Home Print this page Phone directory Site Map Credits RSS feed Twitter Maps Contact us Phone directory Webmail Intranet Logo

Home > Research > Space Plasmas > Space missions > Bepi Colombo (2018) > Description of the mission

Description of the mission

Our knowledge about Mercury

The environment of Mercury has been the object of only two exploratory in situ missions. All we know of the ionized environment of the planet comes from the results collected during these missions. The first one was Mariner 10. It was launched in the early 70s and made three flybys of Mercury. The second mission, MESSENGER is still ongoing. The MESSENGER probe made three flybys of the planet and was put into orbit in March 2011.

JPEG - 5.5 kb
Mercure seen by MESSENGER (NASA)

Mariner 10 led to the discovery of the intrinsic magnetic field of Mercury. Observations have shown that it is strong enough to repel the plasma from the Sun (solar wind) at some distance from the planet. The area around Mercury, dominated by its internal magnetic field (magnetosphere) has also been explored. According to these observations, the spatial and temporal scales of Mercury’s magnetosphere are small compared to those of the Earth’s magnetosphere. Mariner 10 has also made possible the first observations of the thin atmosphere of the planet (exosphere). Finally, it has provided many images of the surface of the planet.

The MESSENGER mission has confirmed many of the observations made by Mariner 10. It provided a significant number of additional information on the Mercury environment. The characteristics of the intrinsic magnetic field have been refined through the measurements made during overflights of the planet. Furthermore, magnetospheric ions were detected for the first time.

These in situ observations combine with those of the surface and the exosphere made from Earth. This combination provides a better understanding of processes linking the magnetosphere and exosphere of Mercury’s surface. However, Mariner 10 and MESSENGER leave many questions open.

Deepen our knowledge with Bepi Colombo

The Bepi Colombo mission is the result of a close collaboration between ESA (European Space Agency) and JAXA (Japan Aerospace Exploration Agency). It offers a more complete instrumentation than MESSENGER and an innovative flight plan. Both will offer the scientific community many elements to improve the understanding of the planet and its environment. The investigations concern in particular the interaction between Mercury and the solar wind.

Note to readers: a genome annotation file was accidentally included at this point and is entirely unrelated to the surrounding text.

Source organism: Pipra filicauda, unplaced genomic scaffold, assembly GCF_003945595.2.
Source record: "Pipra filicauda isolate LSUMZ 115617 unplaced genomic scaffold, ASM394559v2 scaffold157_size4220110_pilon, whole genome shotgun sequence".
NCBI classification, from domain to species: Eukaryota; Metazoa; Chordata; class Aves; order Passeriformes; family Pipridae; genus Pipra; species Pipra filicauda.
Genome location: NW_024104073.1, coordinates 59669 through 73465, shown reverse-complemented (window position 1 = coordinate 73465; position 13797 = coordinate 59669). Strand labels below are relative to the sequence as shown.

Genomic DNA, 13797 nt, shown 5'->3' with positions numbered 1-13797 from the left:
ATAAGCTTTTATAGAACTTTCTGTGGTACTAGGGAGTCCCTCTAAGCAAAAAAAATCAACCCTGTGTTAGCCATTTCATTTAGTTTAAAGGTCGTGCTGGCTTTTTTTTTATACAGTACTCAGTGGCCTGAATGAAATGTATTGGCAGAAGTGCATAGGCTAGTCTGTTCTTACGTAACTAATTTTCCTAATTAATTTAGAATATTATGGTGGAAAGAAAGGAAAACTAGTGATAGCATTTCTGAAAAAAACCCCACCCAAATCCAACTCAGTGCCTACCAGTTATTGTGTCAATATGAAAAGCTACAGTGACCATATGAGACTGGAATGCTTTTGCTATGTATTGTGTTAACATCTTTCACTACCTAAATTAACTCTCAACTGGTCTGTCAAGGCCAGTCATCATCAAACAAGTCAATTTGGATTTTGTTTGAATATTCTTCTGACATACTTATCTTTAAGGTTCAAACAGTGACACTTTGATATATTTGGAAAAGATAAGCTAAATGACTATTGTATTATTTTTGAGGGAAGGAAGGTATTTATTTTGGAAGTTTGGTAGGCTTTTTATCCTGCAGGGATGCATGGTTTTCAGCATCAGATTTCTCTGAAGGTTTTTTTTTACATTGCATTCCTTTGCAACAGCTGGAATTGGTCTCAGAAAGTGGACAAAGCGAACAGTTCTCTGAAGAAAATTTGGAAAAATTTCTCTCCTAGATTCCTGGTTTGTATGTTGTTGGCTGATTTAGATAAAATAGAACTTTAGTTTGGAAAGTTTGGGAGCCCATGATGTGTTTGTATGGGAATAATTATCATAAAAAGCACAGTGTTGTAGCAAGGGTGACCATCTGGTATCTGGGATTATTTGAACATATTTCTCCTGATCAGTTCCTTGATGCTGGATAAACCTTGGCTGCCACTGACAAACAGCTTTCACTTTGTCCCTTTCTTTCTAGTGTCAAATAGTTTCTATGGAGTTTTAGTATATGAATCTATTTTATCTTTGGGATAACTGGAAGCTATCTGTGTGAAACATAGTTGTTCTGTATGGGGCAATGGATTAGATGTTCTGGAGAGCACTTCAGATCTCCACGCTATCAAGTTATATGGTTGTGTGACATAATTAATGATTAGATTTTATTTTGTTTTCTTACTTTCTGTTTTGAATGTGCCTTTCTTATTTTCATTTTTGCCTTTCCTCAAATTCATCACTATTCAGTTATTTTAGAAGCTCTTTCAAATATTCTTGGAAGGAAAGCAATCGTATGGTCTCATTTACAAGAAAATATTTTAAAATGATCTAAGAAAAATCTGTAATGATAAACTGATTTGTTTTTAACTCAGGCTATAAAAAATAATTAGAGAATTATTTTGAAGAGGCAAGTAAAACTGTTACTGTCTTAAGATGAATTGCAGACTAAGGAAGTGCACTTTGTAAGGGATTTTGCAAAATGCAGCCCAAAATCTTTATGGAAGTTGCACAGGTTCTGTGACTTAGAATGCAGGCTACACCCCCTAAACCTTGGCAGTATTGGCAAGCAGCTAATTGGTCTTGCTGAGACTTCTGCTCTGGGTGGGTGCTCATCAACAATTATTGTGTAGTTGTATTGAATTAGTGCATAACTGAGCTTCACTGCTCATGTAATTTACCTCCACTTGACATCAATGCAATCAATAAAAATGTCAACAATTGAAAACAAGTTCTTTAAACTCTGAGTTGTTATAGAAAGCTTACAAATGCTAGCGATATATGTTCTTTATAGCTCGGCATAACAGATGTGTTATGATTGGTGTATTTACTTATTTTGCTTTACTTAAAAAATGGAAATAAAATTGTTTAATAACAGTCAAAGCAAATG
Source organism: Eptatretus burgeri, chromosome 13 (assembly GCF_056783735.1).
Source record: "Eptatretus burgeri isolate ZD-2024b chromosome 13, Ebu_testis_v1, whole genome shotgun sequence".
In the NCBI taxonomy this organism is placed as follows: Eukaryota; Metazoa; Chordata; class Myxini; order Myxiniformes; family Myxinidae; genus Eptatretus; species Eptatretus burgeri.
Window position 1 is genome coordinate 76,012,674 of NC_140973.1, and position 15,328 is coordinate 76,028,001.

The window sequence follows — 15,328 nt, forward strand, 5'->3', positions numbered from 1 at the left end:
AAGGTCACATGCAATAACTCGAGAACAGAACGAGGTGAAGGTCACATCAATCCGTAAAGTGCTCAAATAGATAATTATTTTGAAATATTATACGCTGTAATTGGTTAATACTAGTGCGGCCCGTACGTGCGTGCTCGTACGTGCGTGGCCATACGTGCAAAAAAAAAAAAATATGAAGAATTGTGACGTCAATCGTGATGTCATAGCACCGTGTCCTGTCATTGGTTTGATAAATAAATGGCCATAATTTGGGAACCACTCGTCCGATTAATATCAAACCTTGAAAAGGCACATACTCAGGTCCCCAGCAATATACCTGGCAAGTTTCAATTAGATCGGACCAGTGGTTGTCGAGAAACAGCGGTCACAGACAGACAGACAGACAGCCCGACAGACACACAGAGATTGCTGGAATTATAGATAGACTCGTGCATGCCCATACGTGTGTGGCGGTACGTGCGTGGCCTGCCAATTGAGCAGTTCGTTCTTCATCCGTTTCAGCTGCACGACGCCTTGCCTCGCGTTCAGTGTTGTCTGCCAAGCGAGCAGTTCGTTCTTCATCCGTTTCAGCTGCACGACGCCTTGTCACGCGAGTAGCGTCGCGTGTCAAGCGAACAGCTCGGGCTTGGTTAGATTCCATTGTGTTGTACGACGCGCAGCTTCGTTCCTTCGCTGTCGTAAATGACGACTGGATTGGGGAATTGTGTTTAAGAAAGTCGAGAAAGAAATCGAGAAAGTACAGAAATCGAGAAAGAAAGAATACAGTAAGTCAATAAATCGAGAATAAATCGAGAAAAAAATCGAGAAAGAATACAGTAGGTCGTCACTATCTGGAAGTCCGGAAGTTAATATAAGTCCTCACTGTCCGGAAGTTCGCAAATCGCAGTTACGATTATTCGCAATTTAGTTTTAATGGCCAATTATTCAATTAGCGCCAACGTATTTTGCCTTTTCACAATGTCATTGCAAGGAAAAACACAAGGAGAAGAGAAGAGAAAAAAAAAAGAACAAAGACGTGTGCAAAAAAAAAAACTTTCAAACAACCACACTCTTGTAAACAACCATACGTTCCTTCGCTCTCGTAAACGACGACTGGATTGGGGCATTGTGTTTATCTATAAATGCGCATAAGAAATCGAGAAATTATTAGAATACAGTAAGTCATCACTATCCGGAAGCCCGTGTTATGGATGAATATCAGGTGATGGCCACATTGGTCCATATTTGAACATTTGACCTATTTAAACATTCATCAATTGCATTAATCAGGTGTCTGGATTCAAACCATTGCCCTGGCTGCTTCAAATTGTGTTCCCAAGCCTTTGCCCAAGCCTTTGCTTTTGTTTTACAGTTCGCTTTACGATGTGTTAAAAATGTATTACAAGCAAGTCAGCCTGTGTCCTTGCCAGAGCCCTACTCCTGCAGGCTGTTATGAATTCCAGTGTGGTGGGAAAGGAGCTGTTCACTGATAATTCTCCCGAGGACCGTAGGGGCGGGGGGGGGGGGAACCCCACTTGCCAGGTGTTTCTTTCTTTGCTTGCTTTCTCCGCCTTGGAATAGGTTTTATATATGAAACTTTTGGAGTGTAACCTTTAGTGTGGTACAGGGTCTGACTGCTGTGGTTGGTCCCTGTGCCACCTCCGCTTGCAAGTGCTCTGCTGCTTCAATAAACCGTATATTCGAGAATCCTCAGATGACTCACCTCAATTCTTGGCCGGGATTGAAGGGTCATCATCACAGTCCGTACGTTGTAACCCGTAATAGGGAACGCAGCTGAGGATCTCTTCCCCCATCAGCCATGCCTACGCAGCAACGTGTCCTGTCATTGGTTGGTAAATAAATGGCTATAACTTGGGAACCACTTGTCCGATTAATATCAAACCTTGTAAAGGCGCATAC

The main objectives of the mission Bepi Colombo are the following:

  • Understanding the origin and evolution of a planet very close to its star.
  • Understanding of the origin and structure of the intrinsic magnetic field of Mercury.
  • Study of the shape of the interior structure, geology and composition of the planet.
  • Study of the composition and dynamics of the exosphere of Mercury.
  • Study of the structure and dynamics of the magnetosphere of Mercury.
  • Determination of the composition and origin of the deposits observed at the poles.
  • Tests of Einstein’s theory of relativity.
JPEG - 56.5 kb
Orbits of the two Bepi Colombo orbiters around Mercury (ESA )

A double mission

The mission consists in two separate probes. The MPO probe (Mercury Planetary Orbiter) is carried out by ESA. The MMO probe (Mercury Magnetospheric Orbiter) is performed by JAXA. Both spacecraft will not have the same functions but complementary goals. The main role of MPO is to study the solid planet. MMO is dedicated to studies of the magnetosphere of Mercury and of its interplanetary environment.

These two probes will be launched in 2018 by a single launcher. They will be separated at the time of their polar orbit in 2024. MPO will have an elliptical orbit with a periapsis 400km and 1500km apoastre to the surface (radius of Mercury: 2440km). MMO will have a more elliptical orbit with a periapsis also located 400km and apoastre to 12,000 km altitude.

CNRS Ecole Polytechnique Sorbonne Université Université Paris-Saclay Observatoire de Paris
©2009-2022 Laboratoire de Physique des Plasmas (LPP)

Legal notices
Website operator: Laboratoire de Physique des Plasmas, Ecole Polytechnique route de Saclay F-91128 PALAISEAU CEDEX
Website host: Laboratoire de Physique des Plasmas, Ecole Polytechnique route de Saclay F-91128 PALAISEAU CEDEX
Managing editor: Dominique Fontaine (Director)